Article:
In the past decade, in addition to my work as a performer, mentalist, speaker, and trade-show presenter, I’ve also made some television appearances that found particular notice from the magic community, notably two on “The Late, Late Show” (and which can be found on my YouTube channel). And speaking of television, while over the past twenty years I’ve served behind the camera as a writer, producer and magic designer for magic-related television including “Penn & Teller’s Sin City Spectacular” and Marco Tempest’s “Virtual Magician,” most recently I am serving as a script consultant for the new series “American Gods,” based on the best-selling novel by Neil Gaiman (for which I also consulted). The new series is a big-budget production slated for airing on the Starz network in 2017, and I’m really looking forward to this, as everything they are doing looks to be exciting, creative, and indeed provocative, and will do great service to the book, for Gaiman fans and new readers and viewers alike.

You have served as a mentor for many accomplished magicians. Mentor us for a moment: what advice would you offer attendees to benefit the most from their convention experience? 

That easy: be there. 

I don’t mean to be facetious about this. Being there is the first and most important part, because despite that fact that I will be doing a live Penguin online lecture later this year, one of my greatest concerns is that increasingly magicians think they don’t need to “be there” because video downloads and online lectures are as good as being there. This is a grave misconception however that cannot escape limiting one’s experience and education.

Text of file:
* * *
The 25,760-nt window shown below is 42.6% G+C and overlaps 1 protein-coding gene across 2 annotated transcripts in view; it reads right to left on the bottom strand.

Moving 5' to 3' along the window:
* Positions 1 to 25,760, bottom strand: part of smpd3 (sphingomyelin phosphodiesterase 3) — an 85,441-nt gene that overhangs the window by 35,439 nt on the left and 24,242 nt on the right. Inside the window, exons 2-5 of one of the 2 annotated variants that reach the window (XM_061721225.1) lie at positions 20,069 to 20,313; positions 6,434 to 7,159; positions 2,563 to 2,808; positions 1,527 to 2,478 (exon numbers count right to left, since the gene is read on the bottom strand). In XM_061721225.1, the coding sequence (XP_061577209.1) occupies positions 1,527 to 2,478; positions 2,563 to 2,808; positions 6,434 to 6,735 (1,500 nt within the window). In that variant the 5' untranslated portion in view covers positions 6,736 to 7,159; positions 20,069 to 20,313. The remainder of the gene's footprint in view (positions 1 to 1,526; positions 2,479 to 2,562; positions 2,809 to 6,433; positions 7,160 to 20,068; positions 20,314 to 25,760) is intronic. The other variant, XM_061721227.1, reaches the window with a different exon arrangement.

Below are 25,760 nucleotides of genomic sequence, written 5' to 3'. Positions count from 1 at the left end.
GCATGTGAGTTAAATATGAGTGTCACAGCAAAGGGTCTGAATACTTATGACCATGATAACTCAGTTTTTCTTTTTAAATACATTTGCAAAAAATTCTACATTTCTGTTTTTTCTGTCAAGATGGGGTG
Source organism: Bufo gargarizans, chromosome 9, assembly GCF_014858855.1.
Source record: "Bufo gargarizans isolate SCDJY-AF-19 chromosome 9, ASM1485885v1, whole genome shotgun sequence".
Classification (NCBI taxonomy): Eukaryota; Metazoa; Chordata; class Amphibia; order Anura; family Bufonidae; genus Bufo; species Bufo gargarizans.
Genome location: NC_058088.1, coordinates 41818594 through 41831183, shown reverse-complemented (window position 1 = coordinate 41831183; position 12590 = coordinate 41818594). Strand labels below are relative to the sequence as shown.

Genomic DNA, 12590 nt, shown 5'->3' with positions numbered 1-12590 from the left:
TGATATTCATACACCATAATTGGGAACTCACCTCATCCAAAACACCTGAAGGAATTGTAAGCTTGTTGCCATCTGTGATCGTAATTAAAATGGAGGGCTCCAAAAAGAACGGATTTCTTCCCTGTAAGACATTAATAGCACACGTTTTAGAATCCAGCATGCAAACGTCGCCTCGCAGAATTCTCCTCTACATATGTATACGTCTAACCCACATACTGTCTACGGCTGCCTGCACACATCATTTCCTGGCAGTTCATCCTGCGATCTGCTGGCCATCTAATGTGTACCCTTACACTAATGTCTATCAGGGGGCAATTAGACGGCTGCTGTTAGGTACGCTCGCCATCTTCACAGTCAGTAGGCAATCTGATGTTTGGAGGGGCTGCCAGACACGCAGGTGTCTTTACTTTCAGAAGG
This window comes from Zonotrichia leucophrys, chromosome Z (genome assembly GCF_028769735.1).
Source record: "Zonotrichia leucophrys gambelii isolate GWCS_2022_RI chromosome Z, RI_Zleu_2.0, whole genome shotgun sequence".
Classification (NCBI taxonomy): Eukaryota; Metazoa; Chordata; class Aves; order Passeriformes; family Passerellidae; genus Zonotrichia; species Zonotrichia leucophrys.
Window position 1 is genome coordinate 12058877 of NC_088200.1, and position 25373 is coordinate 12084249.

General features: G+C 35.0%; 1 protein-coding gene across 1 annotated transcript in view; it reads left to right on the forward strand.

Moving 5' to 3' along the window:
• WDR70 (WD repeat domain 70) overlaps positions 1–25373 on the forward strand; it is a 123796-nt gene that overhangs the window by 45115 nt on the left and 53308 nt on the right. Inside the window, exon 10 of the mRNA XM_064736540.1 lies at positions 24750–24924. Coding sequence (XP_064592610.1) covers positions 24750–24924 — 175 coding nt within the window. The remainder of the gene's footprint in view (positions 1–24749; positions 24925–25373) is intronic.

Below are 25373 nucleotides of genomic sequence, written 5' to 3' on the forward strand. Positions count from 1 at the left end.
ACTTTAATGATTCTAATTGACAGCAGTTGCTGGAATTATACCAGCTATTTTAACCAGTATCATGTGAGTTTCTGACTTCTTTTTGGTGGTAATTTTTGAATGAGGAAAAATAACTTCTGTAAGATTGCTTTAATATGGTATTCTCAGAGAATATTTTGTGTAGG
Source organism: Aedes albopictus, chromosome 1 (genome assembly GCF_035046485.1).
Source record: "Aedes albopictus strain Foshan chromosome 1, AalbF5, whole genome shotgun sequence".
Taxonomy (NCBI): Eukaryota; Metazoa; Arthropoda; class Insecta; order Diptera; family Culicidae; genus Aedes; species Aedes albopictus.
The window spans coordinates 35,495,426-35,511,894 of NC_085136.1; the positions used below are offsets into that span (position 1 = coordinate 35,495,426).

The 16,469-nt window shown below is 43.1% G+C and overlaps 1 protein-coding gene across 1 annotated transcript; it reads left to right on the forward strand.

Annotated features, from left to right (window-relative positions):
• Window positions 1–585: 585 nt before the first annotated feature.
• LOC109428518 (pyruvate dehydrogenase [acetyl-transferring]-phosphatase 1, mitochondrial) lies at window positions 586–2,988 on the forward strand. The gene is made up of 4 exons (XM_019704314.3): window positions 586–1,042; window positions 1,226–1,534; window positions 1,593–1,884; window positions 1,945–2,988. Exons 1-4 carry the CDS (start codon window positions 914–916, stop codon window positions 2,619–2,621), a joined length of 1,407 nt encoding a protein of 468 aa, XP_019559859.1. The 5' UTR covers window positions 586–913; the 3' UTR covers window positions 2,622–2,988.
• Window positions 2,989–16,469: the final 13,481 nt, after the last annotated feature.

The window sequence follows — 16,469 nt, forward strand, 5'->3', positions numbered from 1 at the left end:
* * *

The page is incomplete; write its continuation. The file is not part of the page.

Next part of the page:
I have vivid memories, and phenomenal experiences to draw on, from my years of growing up attending live lectures and conventions. Just as no video or television performance of magic (or music or comedy) can match the nature of the live experience – an experience that is by its nature one-of-kind, ephemeral as it is potentially indelible – no recording can match the absolutely unique dynamic of the live and in-person experience of a performance or lecture at a convention. I draw on these experiences and lessons constantly in my work, and when you are there, you are assured of experiences and memories that are forever denied to every person who wasn’t!

Beyond the fact of being there, however, is the imperative to make best use of your presence. Interact with your colleagues, of course, compare notes, discuss and ask questions and analyze what you’ve seen and experienced. But above all, seek out mentors; seek out the performers and lecturers and also attendees who have more experience and knowledge than you and your friends. Surround yourself with excellence and you will have the chance to achieve excellence.  I’m looking forward to these two conventions in particular because they have a reputation for great downtime opportunities, for a chance to meet and mix, and that is always the best of such events – partly for the fun of seeing your friends and making new ones, but also for the opportunity to have one-on-one conversations with people you can truly learn from. I’m looking forward not only to be asked – but to asking new questions myself, and getting new answers to questions I’ve been asking since I was a boy. One of the many facets of becoming in artist is that the artist never stops being a student.